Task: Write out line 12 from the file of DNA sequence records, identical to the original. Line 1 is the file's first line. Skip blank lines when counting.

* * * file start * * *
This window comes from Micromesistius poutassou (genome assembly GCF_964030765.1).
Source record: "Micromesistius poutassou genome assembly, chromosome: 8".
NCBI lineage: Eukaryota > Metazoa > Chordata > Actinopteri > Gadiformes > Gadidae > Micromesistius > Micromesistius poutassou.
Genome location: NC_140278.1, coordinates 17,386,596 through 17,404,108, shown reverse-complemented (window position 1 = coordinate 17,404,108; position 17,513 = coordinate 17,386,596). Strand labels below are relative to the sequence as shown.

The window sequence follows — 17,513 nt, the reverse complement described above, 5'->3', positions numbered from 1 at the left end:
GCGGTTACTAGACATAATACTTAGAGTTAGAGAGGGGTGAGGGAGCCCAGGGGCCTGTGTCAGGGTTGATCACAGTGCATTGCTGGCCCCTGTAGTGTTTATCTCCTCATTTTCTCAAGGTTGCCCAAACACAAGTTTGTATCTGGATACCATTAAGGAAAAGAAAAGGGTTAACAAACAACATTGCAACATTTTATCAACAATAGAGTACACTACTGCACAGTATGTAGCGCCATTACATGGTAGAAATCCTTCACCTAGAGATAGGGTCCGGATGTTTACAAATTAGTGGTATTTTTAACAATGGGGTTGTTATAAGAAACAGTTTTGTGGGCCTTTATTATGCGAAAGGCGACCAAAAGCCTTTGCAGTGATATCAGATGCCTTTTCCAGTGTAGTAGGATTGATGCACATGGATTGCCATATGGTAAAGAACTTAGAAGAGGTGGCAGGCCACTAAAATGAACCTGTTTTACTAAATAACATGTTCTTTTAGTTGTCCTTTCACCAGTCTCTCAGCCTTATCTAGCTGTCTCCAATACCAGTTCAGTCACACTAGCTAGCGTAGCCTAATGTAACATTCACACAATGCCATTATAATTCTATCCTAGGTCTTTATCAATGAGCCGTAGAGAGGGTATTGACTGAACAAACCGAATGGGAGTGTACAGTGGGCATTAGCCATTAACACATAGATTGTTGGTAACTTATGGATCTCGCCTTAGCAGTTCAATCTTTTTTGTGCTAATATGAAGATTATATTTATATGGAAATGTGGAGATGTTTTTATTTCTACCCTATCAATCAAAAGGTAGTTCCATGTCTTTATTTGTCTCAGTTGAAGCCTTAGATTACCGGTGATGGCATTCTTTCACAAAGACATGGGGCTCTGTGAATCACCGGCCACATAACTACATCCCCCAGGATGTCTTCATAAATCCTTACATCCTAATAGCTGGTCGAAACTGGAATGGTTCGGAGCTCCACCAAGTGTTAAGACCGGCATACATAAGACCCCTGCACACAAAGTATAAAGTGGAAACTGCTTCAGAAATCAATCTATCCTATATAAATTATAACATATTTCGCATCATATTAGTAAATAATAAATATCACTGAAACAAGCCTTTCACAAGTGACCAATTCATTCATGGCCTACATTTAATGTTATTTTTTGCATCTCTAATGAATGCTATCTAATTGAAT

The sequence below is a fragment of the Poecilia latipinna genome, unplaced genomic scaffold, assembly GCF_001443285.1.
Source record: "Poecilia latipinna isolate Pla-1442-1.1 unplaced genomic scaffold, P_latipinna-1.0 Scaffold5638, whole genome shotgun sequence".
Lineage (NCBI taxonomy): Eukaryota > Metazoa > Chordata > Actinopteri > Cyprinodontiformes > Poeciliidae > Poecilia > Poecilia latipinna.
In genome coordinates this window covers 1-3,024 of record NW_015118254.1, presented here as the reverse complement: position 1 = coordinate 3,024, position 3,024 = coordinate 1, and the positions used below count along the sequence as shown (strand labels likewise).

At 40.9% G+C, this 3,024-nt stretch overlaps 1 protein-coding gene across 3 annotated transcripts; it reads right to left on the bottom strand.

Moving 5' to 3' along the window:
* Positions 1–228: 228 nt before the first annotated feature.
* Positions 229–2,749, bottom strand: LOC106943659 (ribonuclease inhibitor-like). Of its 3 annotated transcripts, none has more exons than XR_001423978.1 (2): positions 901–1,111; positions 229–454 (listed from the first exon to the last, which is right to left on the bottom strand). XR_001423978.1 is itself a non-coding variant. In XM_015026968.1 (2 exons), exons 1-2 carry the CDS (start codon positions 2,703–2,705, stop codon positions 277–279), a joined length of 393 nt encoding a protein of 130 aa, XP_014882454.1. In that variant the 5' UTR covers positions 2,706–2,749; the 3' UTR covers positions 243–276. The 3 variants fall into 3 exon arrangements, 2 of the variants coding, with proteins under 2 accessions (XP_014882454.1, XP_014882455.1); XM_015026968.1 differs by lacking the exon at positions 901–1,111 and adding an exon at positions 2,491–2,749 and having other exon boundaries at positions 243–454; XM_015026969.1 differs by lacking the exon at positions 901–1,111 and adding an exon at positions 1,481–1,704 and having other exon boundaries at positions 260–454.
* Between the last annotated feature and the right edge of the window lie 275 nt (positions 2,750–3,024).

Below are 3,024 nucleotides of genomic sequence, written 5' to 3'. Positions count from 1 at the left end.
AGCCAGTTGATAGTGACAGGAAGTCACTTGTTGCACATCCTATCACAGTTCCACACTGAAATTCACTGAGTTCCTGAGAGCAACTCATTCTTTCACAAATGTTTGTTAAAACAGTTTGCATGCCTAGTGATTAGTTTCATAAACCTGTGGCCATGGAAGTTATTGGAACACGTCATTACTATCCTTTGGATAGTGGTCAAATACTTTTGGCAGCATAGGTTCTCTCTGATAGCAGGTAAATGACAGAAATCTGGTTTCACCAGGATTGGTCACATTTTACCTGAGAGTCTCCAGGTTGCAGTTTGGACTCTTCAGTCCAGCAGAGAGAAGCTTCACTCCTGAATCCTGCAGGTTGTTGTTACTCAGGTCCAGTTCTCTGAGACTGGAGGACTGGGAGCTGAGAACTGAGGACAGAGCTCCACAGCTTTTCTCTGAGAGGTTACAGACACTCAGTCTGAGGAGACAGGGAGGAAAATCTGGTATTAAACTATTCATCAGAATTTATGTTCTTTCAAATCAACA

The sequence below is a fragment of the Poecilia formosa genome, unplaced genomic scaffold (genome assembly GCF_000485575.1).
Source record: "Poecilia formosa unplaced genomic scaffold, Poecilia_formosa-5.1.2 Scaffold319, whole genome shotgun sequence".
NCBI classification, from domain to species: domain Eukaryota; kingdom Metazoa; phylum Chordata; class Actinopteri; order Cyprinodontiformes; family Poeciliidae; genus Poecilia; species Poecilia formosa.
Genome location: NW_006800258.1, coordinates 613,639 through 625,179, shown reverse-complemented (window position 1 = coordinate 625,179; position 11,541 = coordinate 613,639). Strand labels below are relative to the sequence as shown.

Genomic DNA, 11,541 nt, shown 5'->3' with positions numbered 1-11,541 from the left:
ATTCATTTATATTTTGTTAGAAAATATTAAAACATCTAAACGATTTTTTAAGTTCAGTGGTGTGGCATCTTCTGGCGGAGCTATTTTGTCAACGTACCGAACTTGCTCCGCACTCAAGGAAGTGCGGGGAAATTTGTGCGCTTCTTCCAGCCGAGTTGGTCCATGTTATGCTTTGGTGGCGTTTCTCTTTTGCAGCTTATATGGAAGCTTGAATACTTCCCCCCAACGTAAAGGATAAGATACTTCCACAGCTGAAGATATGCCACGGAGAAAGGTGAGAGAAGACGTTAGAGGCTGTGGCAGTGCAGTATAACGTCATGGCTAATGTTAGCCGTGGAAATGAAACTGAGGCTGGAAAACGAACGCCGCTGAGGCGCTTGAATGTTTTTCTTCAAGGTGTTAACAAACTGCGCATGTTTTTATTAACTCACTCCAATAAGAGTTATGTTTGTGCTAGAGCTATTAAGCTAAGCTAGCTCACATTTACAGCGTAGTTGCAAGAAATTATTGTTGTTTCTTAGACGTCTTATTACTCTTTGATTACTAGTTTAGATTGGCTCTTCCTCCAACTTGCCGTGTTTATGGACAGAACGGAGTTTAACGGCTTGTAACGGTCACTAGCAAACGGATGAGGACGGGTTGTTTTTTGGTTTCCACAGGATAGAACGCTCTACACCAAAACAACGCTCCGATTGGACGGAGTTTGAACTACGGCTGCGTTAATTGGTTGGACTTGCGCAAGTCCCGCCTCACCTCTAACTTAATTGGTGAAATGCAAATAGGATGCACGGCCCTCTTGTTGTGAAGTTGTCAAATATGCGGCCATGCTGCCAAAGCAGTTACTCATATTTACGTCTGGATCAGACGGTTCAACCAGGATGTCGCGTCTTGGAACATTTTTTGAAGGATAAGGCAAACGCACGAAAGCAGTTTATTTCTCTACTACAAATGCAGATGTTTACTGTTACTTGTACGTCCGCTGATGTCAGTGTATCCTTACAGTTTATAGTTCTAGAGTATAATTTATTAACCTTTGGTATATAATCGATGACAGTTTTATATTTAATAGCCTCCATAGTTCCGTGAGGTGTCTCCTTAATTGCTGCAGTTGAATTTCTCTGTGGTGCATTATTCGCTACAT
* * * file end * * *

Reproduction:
Moving 5' to 3' along the window: